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So, this post is about the lessons learned from scams against us in recent years. Of course, the motor trade is synonymous with online scams. This type of theft occurred when the internet became more popular. Scammers also cottoned on to credit card companies giving priority to customers and the “chargeback scheme”. Consequently, this brought a plethora of dishonest people claiming that the goods that they ordered had not arrived. So, the credit card companies will charge back the supplier and credit the so-called customer with a refund.
Of course, this leaves the supplier to prove whether the goods were genuinely delivered or not. As we all know, there are times when goods are honestly left in a safe place or with a neighbour. Companies are taking steps to try and alleviate the problem by using a number of measures. So, in our case, we would take a picture as some sort of proof of the delivery. This has saved our skins on occasions! However, people have still claimed that the batteries were never delivered and claimed a chargeback against us from the credit card company. All part of Battery Scams.
Small companies are the main target
Unfortunately, we have had to learn from our mistakes. Small businesses do not have access to some of these technologies. Which can prove that a delivery has taken place. Companies such as Amazon and large couriers are always battling against claims of non-delivery. Strangely, you would have thought that scammers would not bother trying to fraudulently buy batteries! They are heavy and clumsy to handle! However, believe me, they do!
Unfortunately, we do not know that we have been taken for a ride until we receive the charge back from the credit card company. Probably two or three weeks later and too late to chase the scam up. Of course, they have scampered off with the batteries by this time. Scammers use addresses that are not vacated and just wait for the courier to arrive with the goods. Many Battery Scams are bought with stolen credit and debit cards.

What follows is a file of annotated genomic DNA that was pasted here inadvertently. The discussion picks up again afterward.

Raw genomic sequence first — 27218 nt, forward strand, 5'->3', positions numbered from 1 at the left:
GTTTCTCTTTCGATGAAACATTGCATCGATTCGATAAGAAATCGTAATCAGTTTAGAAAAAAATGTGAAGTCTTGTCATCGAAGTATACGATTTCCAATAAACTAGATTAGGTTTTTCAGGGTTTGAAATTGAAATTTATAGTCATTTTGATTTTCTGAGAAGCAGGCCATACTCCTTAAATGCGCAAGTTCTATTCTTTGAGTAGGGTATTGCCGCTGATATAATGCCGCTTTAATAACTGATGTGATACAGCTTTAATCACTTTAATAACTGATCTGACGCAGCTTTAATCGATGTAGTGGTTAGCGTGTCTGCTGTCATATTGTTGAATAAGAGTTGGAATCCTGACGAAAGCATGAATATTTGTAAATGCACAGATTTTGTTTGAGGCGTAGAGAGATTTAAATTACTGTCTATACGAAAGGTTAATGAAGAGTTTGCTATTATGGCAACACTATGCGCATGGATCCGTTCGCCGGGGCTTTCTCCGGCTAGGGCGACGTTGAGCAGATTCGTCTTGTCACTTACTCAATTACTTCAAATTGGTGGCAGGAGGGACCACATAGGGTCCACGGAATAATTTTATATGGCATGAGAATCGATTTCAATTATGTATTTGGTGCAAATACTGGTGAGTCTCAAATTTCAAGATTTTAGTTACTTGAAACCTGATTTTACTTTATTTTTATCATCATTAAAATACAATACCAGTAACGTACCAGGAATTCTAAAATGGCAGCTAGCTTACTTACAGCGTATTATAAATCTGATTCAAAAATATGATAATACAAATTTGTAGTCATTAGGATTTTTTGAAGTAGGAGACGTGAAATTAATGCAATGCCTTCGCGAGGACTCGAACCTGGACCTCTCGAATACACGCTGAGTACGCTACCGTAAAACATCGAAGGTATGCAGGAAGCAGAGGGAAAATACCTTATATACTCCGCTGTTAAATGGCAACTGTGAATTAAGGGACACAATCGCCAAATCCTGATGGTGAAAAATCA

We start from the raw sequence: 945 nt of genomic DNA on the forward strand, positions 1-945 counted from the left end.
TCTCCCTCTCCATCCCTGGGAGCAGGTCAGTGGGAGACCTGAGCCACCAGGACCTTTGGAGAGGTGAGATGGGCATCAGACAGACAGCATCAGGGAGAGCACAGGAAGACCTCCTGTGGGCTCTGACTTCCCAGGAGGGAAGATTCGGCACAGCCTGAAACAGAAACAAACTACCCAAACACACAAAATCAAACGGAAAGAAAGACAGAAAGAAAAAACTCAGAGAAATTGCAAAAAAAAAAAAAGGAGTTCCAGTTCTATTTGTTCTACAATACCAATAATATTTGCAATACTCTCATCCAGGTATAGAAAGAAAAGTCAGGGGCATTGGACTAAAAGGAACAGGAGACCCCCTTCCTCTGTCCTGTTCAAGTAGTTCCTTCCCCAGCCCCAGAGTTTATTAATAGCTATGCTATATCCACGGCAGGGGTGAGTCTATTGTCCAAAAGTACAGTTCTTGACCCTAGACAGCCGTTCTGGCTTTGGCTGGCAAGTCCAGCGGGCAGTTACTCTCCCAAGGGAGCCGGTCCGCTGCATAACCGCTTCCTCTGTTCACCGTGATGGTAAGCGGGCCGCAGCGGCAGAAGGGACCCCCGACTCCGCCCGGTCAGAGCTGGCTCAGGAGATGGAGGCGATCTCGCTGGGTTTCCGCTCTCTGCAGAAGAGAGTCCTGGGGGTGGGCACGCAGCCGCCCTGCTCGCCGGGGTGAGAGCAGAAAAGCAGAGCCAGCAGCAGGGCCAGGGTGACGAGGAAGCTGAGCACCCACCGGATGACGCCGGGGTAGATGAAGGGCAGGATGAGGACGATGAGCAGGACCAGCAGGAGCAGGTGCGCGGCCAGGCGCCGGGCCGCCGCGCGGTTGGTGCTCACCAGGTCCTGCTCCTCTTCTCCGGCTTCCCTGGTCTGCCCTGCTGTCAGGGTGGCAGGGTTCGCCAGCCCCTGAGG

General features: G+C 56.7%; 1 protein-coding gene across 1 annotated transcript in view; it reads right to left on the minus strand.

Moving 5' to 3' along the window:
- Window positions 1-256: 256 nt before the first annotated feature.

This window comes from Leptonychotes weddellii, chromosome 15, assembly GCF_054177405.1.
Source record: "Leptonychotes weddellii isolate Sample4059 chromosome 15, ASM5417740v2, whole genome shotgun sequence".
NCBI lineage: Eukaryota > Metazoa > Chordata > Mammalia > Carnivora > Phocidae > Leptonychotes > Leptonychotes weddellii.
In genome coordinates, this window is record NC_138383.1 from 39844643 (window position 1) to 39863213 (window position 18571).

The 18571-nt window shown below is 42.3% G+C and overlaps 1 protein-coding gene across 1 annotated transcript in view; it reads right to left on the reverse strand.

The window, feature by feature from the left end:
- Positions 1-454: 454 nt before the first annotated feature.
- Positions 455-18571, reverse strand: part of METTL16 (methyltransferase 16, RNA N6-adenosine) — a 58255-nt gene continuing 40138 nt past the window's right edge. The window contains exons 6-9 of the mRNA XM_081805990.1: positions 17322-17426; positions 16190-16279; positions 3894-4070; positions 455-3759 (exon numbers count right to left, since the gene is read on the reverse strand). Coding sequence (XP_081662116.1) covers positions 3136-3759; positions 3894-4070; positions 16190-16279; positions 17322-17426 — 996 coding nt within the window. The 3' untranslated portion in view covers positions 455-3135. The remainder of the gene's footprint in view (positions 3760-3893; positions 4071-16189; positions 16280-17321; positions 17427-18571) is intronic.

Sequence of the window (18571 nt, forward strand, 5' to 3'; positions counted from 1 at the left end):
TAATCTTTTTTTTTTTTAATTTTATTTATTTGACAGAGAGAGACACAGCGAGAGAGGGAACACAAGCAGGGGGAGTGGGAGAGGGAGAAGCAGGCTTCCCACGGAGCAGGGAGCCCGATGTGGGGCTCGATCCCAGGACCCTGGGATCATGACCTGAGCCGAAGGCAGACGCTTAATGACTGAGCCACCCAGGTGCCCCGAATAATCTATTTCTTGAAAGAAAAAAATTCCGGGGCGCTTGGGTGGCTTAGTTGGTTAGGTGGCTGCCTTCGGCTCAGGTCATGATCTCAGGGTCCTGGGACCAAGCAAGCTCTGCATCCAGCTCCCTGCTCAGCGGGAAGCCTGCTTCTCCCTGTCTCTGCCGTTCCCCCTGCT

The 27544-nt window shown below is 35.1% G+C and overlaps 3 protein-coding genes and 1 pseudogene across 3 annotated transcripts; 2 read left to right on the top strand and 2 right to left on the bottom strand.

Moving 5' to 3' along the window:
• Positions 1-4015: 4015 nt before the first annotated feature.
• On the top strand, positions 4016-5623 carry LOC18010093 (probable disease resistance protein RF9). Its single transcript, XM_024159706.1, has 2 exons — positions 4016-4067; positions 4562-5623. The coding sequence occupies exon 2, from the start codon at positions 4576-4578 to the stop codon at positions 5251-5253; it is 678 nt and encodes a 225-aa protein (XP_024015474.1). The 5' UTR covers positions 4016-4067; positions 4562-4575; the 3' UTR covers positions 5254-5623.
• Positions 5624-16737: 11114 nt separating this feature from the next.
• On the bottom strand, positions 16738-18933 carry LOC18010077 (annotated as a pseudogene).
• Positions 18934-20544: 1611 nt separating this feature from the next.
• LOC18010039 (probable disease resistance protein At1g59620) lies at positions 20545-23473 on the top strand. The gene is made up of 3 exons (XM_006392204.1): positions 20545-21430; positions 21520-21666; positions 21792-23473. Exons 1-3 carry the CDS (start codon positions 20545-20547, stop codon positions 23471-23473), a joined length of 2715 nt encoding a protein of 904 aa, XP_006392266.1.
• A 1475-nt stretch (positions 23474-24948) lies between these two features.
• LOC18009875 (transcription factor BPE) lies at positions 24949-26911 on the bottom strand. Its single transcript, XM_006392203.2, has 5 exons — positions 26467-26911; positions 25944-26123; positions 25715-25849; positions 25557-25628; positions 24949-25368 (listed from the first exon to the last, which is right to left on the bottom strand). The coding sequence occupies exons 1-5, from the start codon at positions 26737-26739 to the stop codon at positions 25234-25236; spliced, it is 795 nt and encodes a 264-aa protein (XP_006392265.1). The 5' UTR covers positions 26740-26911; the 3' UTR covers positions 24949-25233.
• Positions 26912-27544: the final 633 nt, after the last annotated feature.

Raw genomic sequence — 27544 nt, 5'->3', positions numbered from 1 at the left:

Large battery order to Birmingham, UK
Fortunately, we have learned how to spot scams and will not send a battery out if we suspect an attempted fraud. This brings me up to date with an order received on my batteriesweb.co.uk website. Consequently, the order was for four large Varta AGM truck batteries. These large batteries were for just under £2000! A good order for a small business like ours!
However, I did “smell a rat” and thought it was too good to be true. The order was to an address in Birmingham, the UK’s second city. These batteries are very heavy and require two people to handle them. Sending them by courier was out of the question. One of my duties at the moment is as a delivery guy. So, we deliver our very large or multiple battery deliveries all over the UK. This makes sure the batteries arrive safely and in one piece, and not part of Battery Scams.
This delivery was no exception,
and I arrived at the address given at about 10 a.m. Shock horror, the house was not occupied with an overgrown garden and no hard drive for a safe delivery. Parking my van up a little down the road, I walked to the front door and had a look at the empty property. We were obviously the culprits of an attempted fraud.
Swiftly returning back to our base at Pellon Autocentre Halifax of course, with the batteries in the back of my van. We are determined not to be had by these people. Of course, the credit card issued us a chargeback. However, this time we foiled the attempted fraud! The house was obviously used as a drop-off address for attempted credit card battery scams.